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Ten Word or Less Review – Swedes, photography, oppressive poverty.  It’s a winner!

This is an excellent drama set during the early part of the 19th century about a Swedish family dealing with their impoverished existence.  Told from the point of view of the oldest daughter, “Everlasting Moments” traces the family trials that rip and tear at the family fabric, largely being held together by an unbreakable mother.  Though father can always hold down a job because of his abundant strength, he routinely falls off the wagon and becomes an unbearable and abusive lout.  It’s sort of a Swedish version of “Angela’s Ashes.”

The saintly, put upon mother is able to find a form of emotional escape and spiritual uplift through photography, a rare hobby and highly skilled trade in 1907.  The camera itself is the reason the mother and father married to begin with, or at least it’s jokingly inferred.  She’s blessed with a natural eye for the craft but her artistic ability, and the admiration from others that it brings, infuriates her husband and inflames his ignorant and brutish impulses.  His abusiveness grows with time but the mother’s old world sense of marital obligation prevents her from abandoning him, despite all instincts to do so.

Calling the movie Bergmanesque is an easy comparison but none the less a correct one.  It’s very reminiscent of Bergman’s later life works, though maybe several steps removed from his sense of spiritual dourness.  It feels especially close in essence to Bergman’s epic masterpiece “Fanny & Alexander.”  Though it’s downbeat and often reflects the ugly reality of the lives its capturing, it’s never oppressive or a chore to sit through.  There’s a sensitivity to it which maintains an even emotional flow, never pouring too much misery on the viewer at once, and often remembering to deal with hard human suffering with a delicate and sensitive approach.  It never feels exploitative or abusive.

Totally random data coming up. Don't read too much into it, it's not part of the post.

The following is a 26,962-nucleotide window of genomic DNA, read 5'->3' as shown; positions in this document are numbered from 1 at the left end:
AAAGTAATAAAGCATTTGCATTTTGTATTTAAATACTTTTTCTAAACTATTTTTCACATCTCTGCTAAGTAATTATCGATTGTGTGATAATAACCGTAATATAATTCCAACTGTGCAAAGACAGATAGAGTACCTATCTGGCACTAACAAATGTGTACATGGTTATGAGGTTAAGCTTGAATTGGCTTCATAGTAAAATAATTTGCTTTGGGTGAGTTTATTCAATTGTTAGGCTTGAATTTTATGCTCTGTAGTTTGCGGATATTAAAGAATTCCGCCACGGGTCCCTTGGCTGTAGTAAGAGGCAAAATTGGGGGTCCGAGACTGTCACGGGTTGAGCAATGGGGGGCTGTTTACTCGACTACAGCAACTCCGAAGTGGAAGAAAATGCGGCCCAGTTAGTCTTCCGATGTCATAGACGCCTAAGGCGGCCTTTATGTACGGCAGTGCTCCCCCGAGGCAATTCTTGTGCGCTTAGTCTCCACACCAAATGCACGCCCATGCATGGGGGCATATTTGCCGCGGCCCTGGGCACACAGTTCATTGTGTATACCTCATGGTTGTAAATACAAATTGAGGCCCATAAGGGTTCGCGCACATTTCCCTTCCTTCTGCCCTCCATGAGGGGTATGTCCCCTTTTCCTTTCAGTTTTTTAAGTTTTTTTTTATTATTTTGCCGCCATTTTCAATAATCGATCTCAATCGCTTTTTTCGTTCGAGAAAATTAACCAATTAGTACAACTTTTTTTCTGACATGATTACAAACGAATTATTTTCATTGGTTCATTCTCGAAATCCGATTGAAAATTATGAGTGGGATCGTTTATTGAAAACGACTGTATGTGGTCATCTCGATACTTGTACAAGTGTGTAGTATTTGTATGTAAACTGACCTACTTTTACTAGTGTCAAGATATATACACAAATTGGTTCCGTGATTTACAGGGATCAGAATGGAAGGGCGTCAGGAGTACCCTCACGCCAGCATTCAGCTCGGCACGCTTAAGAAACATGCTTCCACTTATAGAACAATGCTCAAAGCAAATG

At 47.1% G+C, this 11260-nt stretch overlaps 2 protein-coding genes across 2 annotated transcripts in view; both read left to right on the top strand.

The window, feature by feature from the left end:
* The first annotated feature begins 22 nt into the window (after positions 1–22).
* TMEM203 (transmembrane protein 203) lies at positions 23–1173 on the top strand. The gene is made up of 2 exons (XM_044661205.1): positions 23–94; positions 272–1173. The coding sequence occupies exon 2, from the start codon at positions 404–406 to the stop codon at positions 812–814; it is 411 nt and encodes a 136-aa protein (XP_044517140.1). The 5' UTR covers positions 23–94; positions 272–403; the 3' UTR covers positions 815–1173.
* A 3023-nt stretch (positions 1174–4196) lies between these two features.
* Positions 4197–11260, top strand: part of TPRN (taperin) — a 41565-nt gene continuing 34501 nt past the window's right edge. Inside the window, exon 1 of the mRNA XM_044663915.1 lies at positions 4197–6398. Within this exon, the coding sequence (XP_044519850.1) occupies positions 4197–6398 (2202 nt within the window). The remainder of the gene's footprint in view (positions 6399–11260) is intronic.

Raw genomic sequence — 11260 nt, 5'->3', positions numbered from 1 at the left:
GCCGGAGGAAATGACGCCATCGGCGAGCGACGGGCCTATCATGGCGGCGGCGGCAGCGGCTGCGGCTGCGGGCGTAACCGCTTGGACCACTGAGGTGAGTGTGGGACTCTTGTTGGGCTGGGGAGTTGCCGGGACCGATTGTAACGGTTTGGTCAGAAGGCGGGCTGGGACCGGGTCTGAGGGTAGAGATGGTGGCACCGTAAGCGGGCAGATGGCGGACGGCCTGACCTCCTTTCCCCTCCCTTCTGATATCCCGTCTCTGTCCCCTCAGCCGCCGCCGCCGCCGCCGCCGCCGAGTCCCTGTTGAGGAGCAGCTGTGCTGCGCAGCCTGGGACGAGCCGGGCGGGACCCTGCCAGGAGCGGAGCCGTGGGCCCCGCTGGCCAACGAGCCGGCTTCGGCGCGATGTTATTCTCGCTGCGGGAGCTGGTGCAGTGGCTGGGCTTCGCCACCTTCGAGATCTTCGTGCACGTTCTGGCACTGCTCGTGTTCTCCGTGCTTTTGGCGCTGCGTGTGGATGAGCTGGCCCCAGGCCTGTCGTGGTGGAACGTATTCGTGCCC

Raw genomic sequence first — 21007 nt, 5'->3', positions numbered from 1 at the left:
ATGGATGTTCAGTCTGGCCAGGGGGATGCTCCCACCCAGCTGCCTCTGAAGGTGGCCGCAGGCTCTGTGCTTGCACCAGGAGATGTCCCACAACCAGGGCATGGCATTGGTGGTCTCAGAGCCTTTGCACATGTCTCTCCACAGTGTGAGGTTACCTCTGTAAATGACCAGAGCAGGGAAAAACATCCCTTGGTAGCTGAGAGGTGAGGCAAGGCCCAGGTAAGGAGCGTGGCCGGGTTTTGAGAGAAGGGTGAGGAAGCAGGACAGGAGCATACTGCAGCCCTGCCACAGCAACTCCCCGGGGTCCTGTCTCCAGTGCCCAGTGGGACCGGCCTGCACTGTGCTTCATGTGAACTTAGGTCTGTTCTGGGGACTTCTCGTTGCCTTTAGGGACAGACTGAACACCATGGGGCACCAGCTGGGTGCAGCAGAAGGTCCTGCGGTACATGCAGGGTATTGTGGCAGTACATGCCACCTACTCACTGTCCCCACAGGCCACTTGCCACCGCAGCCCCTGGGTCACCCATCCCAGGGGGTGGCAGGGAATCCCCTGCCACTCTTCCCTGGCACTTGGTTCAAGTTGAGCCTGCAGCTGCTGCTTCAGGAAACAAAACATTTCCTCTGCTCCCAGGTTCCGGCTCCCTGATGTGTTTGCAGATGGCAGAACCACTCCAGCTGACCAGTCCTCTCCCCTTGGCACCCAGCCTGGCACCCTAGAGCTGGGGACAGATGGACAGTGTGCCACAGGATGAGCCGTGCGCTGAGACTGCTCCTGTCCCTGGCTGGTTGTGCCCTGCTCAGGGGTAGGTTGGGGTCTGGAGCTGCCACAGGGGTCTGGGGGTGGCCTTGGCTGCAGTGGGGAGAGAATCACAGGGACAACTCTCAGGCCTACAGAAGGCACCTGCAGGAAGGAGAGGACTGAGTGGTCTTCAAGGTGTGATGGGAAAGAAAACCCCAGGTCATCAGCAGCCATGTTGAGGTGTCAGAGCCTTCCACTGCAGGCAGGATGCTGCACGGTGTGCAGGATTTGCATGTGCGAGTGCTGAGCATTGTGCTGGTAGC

“Everlasting Moments” reminds us of the old fashioned merits of two art forms drastically changed by the 21st century.  Not only is it a shining example of a simpler, more resonant form of film storytelling, it reminds the audience that photography used to be something more than just a phone app.  It was something rare and special and those who used it captured fleeting moments of life now long passed.  “Moments” may not seem like a movie for all audiences, but I’m willing to bet most people, if they can get over it being in Swedish, will find themselves engrossed by it.

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